I stumbled into it. I was living in New York around 1998 and was just surrounded by club music, going to record stores that weren’t indie shops. When I first heard Sasha’s Xpander, I was like, this is [Sugar’s 1993 EP] Beaster, but with synthesizers. This same repetitious, heavy drone, and I just started chasing that down forever. What I like about DJing is, it’s made me a fan of music again. It’s brutal coming up with two hours of stuff to spin, so I really started taking in a lot of new music.
What song do you hear and wish you had written?
When I heard [My Bloody Valentine’s] Loveless, I thought, “Oh, God.” And the second Garbage record, I thought, “This is crazy how good this is” — just pure pop, plus all the density and complexity. When I finally got around to hearing Foo Fighters, well…let’s just say that seemed very familiar to me. [Laughs]
Are you bitter that bands like Nirvana and Foo Fighters had such massive success off a formula that you helped invent?
You have to remember, somewhere in my basement I have the demos for Nevermind, because I was on the short list for producers. In July of 1992, Sugar were performing for 100 people in Morgantown, and a year later, we’re playing for 70,000 people in Belgium. Why would I possibly feel gypped? Not only did I get to spend the whole decade making great music, but more importantly, I was part of a movement of people who created great music and a lifestyle completely different from what had existed before. So when “Smells Like Teen Spirit” showed up on TV, I went, “We won!” Why would I be bitter about not only being there, but getting to be here right now?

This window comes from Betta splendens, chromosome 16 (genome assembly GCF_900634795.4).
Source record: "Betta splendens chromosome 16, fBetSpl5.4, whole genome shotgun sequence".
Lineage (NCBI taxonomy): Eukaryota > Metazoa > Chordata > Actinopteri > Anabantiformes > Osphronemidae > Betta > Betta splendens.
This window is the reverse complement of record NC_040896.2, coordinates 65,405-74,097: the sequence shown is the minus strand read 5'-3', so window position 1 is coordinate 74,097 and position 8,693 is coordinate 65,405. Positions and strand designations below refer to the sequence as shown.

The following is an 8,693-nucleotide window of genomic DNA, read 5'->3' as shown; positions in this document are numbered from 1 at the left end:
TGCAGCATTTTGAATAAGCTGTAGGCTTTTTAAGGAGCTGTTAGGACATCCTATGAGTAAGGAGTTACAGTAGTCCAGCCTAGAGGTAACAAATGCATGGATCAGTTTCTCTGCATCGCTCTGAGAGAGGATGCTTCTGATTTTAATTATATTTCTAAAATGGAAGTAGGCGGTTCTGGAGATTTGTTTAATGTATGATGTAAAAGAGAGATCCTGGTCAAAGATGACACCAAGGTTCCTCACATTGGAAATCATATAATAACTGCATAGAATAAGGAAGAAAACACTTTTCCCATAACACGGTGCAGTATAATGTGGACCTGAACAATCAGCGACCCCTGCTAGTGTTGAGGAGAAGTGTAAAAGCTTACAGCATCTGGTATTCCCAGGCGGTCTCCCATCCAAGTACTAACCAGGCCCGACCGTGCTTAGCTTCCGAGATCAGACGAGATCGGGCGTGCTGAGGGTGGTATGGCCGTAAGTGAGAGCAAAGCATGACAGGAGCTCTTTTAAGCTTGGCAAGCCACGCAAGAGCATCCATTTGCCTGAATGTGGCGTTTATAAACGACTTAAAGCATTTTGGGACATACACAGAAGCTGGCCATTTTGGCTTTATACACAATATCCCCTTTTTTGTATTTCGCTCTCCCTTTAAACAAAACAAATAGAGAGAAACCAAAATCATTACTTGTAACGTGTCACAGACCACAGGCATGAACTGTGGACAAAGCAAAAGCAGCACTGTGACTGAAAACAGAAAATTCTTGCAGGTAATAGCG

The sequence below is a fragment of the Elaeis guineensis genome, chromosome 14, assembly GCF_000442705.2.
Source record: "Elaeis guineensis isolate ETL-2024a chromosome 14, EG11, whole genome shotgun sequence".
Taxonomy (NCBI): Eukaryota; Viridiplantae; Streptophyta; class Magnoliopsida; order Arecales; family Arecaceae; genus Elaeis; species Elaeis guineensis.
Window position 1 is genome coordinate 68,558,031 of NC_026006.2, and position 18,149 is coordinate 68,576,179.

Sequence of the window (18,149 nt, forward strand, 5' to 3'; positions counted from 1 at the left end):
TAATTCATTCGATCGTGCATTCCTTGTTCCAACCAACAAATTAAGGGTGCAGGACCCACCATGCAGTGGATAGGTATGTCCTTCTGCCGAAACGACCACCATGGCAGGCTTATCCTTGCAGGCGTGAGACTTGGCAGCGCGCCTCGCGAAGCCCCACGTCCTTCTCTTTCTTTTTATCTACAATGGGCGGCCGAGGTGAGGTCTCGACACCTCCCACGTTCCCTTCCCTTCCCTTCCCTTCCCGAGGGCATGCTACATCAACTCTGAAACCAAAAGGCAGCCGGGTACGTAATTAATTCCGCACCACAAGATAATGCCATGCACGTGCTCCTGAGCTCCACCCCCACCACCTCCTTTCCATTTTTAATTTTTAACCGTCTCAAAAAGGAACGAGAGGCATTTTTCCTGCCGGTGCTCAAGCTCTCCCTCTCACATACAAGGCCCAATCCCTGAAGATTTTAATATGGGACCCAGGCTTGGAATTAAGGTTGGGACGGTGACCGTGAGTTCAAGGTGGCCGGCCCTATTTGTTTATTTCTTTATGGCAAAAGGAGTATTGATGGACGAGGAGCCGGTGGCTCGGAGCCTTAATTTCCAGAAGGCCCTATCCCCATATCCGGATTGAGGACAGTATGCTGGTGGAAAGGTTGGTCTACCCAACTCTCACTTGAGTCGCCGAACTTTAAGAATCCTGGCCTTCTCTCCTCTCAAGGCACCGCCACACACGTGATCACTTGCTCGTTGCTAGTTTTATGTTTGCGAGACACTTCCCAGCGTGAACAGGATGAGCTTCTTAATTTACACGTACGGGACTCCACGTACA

After your 1998 solo album, The Last Dog and Pony Show, you announced that you were done doing big rock tours. Why did you feel the need to make that announcement, especially since you’ve done rock tours since?
After almost 20 years of doing it, I was 37 and wanted to have a different life. I wanted to spend more time living in New York City as a gay man, rather than being in a band playing rock’n’roll. It was more spiritual than just not wanting to play loud anymore. And there is a part of me that fears getting older and being a shadow of myself, getting up onstage and not looking like the person who used to do the second side of Zen Arcade. Because that’s a lot of crazy energy, a lot of anger and aggression. Do I want to be the guy who looks like he shouldn’t be doing this anymore?
But you had already quit drinking at that point, right?
I actually got sober in the middle of ’86, toward the end of Hüsker Dü — that’s hard enough to do while in any band, but while in that band…[Laughs] The first thing I did when I got off the road in ’99 was start going to the gym regularly. I’ve got a lot of work to do, because I’m starting to slip again.